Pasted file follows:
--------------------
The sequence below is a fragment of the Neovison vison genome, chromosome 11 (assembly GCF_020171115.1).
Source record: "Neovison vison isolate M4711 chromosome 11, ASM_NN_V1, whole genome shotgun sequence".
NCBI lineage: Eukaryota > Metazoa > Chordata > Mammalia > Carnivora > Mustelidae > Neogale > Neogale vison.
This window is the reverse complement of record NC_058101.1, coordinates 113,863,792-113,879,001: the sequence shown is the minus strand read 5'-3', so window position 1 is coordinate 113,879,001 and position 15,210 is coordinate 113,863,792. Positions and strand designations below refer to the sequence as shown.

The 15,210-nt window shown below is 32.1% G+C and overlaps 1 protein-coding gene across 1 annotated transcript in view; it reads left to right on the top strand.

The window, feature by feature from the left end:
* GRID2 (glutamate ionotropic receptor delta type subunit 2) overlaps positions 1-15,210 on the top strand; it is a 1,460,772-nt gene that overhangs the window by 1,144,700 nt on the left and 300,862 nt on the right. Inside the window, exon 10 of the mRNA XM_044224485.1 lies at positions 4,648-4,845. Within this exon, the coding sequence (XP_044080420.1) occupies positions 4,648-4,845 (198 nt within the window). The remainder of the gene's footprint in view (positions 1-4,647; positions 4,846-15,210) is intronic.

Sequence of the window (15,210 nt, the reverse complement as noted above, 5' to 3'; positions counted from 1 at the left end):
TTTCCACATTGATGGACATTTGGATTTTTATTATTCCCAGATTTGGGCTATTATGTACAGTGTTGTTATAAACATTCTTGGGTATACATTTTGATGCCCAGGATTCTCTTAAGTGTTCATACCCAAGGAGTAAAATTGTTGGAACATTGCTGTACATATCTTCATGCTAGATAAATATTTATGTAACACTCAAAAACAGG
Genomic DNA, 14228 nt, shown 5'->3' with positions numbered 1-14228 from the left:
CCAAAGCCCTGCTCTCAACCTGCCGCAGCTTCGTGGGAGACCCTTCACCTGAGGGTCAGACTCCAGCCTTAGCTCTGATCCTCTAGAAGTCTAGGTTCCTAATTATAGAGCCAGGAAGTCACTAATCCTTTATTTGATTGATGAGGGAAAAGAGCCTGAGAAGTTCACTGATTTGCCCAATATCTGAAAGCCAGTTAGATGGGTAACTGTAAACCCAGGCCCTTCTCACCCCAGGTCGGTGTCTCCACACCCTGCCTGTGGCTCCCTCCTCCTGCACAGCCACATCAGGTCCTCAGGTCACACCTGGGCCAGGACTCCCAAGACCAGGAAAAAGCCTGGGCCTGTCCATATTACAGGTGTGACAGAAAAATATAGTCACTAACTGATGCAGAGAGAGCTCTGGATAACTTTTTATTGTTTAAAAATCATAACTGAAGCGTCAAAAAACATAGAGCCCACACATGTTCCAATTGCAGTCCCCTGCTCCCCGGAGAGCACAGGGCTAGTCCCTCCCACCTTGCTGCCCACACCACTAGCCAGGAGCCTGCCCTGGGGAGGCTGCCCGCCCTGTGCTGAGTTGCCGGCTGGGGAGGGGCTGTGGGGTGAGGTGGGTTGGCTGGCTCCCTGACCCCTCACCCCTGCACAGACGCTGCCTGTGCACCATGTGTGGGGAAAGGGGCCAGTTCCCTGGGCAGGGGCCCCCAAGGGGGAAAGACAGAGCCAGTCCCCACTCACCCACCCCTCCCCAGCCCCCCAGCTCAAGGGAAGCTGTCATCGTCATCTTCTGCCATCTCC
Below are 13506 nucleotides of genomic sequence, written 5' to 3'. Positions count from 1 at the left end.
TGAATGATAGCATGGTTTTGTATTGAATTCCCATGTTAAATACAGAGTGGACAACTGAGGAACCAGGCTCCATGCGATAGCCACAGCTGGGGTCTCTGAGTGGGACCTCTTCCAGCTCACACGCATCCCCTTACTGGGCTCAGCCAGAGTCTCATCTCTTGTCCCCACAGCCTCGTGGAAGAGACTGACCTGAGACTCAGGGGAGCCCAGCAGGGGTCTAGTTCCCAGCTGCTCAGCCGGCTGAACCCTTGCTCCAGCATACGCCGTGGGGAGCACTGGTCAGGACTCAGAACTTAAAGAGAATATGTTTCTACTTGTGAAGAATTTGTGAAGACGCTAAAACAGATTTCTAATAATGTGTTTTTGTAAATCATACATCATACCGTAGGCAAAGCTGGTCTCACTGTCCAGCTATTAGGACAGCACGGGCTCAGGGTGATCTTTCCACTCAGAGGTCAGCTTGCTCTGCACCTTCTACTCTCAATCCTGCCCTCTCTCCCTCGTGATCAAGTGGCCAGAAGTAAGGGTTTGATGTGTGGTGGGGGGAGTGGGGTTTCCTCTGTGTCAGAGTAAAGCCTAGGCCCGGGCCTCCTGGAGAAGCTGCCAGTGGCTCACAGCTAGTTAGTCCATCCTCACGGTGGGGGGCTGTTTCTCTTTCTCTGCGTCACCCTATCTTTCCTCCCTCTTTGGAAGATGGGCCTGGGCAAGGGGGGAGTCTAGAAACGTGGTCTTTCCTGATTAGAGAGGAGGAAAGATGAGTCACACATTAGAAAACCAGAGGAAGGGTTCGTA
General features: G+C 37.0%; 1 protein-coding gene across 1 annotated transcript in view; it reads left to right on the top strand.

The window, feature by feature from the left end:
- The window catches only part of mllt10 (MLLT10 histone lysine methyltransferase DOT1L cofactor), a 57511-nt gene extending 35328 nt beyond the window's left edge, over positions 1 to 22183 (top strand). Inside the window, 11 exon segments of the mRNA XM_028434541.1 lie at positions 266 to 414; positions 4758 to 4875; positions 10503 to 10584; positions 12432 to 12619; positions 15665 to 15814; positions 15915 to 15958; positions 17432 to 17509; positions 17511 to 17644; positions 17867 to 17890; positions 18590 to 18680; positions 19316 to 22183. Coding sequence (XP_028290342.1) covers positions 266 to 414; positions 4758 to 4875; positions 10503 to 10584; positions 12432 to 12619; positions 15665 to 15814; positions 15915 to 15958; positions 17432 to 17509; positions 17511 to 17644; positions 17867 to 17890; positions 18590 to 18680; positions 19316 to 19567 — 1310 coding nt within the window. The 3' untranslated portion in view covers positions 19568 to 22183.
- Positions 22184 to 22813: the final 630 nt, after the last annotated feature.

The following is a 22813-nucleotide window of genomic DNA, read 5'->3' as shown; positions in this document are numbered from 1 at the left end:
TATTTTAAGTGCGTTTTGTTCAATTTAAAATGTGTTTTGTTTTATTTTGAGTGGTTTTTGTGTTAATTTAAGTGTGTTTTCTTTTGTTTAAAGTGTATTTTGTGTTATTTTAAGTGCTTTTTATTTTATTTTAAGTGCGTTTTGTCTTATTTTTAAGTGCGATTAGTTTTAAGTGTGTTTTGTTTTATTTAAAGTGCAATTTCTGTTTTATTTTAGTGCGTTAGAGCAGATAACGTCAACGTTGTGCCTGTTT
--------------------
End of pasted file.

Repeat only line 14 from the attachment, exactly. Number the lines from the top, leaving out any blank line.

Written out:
General features: G+C 37.0%; 1 protein-coding gene across 1 annotated transcript in view; it reads left to right on the top strand.